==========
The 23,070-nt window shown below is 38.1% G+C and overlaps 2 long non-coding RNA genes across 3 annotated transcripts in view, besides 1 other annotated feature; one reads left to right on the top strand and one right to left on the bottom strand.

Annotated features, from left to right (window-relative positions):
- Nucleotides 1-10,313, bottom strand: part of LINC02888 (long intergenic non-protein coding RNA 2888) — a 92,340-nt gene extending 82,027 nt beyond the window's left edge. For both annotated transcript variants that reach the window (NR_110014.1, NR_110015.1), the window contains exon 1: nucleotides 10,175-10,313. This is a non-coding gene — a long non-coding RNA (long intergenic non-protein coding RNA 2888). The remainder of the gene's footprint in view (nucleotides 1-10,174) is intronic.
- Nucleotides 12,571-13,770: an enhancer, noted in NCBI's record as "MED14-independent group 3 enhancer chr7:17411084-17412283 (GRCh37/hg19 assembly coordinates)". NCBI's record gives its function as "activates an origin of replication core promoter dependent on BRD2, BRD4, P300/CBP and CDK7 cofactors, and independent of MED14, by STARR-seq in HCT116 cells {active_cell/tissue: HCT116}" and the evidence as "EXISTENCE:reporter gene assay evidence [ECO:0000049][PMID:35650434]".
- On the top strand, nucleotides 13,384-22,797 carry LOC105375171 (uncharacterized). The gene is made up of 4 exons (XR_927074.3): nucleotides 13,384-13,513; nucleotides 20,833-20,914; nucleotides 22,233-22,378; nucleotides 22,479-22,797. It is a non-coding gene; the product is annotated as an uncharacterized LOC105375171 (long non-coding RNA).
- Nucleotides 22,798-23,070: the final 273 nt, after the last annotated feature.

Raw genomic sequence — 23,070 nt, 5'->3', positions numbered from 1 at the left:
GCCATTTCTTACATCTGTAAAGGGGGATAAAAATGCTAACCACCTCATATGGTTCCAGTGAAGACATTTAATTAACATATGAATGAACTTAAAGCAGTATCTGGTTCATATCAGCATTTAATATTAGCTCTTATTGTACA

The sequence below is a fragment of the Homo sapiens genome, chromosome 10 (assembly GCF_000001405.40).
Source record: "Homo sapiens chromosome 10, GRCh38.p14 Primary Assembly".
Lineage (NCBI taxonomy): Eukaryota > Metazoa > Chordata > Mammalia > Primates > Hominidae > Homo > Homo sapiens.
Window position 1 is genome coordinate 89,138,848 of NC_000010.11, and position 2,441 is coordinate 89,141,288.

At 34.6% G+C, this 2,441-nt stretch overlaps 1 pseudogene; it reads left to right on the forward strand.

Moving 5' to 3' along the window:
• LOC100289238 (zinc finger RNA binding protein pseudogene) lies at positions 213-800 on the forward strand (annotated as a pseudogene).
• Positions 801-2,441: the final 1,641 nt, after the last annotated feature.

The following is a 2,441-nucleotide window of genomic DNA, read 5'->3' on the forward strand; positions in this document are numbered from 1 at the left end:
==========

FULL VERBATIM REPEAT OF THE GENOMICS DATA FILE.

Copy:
The 23,070-nt window shown below is 38.1% G+C and overlaps 2 long non-coding RNA genes across 3 annotated transcripts in view, besides 1 other annotated feature; one reads left to right on the top strand and one right to left on the bottom strand.

Annotated features, from left to right (window-relative positions):
- Nucleotides 1-10,313, bottom strand: part of LINC02888 (long intergenic non-protein coding RNA 2888) — a 92,340-nt gene extending 82,027 nt beyond the window's left edge. For both annotated transcript variants that reach the window (NR_110014.1, NR_110015.1), the window contains exon 1: nucleotides 10,175-10,313. This is a non-coding gene — a long non-coding RNA (long intergenic non-protein coding RNA 2888). The remainder of the gene's footprint in view (nucleotides 1-10,174) is intronic.
- Nucleotides 12,571-13,770: an enhancer, noted in NCBI's record as "MED14-independent group 3 enhancer chr7:17411084-17412283 (GRCh37/hg19 assembly coordinates)". NCBI's record gives its function as "activates an origin of replication core promoter dependent on BRD2, BRD4, P300/CBP and CDK7 cofactors, and independent of MED14, by STARR-seq in HCT116 cells {active_cell/tissue: HCT116}" and the evidence as "EXISTENCE:reporter gene assay evidence [ECO:0000049][PMID:35650434]".
- On the top strand, nucleotides 13,384-22,797 carry LOC105375171 (uncharacterized). The gene is made up of 4 exons (XR_927074.3): nucleotides 13,384-13,513; nucleotides 20,833-20,914; nucleotides 22,233-22,378; nucleotides 22,479-22,797. It is a non-coding gene; the product is annotated as an uncharacterized LOC105375171 (long non-coding RNA).
- Nucleotides 22,798-23,070: the final 273 nt, after the last annotated feature.

Raw genomic sequence — 23,070 nt, 5'->3', positions numbered from 1 at the left:
GCCATTTCTTACATCTGTAAAGGGGGATAAAAATGCTAACCACCTCATATGGTTCCAGTGAAGACATTTAATTAACATATGAATGAACTTAAAGCAGTATCTGGTTCATATCAGCATTTAATATTAGCTCTTATTGTACA

The sequence below is a fragment of the Homo sapiens genome, chromosome 10 (assembly GCF_000001405.40).
Source record: "Homo sapiens chromosome 10, GRCh38.p14 Primary Assembly".
Lineage (NCBI taxonomy): Eukaryota > Metazoa > Chordata > Mammalia > Primates > Hominidae > Homo > Homo sapiens.
Window position 1 is genome coordinate 89,138,848 of NC_000010.11, and position 2,441 is coordinate 89,141,288.

At 34.6% G+C, this 2,441-nt stretch overlaps 1 pseudogene; it reads left to right on the forward strand.

Moving 5' to 3' along the window:
• LOC100289238 (zinc finger RNA binding protein pseudogene) lies at positions 213-800 on the forward strand (annotated as a pseudogene).
• Positions 801-2,441: the final 1,641 nt, after the last annotated feature.

The following is a 2,441-nucleotide window of genomic DNA, read 5'->3' on the forward strand; positions in this document are numbered from 1 at the left end: